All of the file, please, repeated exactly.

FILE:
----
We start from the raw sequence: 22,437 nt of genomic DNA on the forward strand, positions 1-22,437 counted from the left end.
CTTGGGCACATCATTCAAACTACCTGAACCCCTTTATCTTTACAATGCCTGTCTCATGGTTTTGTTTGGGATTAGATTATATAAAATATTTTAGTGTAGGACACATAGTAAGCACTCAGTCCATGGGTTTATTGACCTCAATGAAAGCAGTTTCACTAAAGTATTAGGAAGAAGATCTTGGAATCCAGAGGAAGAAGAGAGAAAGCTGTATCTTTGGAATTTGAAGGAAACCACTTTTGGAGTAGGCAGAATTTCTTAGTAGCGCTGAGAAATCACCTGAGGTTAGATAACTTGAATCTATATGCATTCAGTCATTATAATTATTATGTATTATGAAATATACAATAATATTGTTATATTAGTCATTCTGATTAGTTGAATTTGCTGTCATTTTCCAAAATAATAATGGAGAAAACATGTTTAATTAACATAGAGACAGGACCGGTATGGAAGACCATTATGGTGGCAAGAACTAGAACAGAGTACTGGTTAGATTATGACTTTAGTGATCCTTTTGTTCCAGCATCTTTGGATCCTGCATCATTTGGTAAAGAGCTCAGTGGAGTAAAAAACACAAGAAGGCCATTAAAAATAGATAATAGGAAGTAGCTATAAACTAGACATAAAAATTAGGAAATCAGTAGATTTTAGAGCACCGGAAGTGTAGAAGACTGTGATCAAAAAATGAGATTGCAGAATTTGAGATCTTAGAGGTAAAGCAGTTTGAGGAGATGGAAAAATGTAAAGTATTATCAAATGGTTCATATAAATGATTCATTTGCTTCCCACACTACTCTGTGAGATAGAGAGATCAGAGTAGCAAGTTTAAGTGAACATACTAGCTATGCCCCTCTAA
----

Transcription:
We start from the raw sequence: 22,437 nt of genomic DNA on the forward strand, positions 1-22,437 counted from the left end.
CTTGGGCACATCATTCAAACTACCTGAACCCCTTTATCTTTACAATGCCTGTCTCATGGTTTTGTTTGGGATTAGATTATATAAAATATTTTAGTGTAGGACACATAGTAAGCACTCAGTCCATGGGTTTATTGACCTCAATGAAAGCAGTTTCACTAAAGTATTAGGAAGAAGATCTTGGAATCCAGAGGAAGAAGAGAGAAAGCTGTATCTTTGGAATTTGAAGGAAACCACTTTTGGAGTAGGCAGAATTTCTTAGTAGCGCTGAGAAATCACCTGAGGTTAGATAACTTGAATCTATATGCATTCAGTCATTATAATTATTATGTATTATGAAATATACAATAATATTGTTATATTAGTCATTCTGATTAGTTGAATTTGCTGTCATTTTCCAAAATAATAATGGAGAAAACATGTTTAATTAACATAGAGACAGGACCGGTATGGAAGACCATTATGGTGGCAAGAACTAGAACAGAGTACTGGTTAGATTATGACTTTAGTGATCCTTTTGTTCCAGCATCTTTGGATCCTGCATCATTTGGTAAAGAGCTCAGTGGAGTAAAAAACACAAGAAGGCCATTAAAAATAGATAATAGGAAGTAGCTATAAACTAGACATAAAAATTAGGAAATCAGTAGATTTTAGAGCACCGGAAGTGTAGAAGACTGTGATCAAAAAATGAGATTGCAGAATTTGAGATCTTAGAGGTAAAGCAGTTTGAGGAGATGGAAAAATGTAAAGTATTATCAAATGGTTCATATAAATGATTCATTTGCTTCCCACACTACTCTGTGAGATAGAGAGATCAGAGTAGCAAGTTTAAGTGAACATACTAGCTATGCCCCTCTAA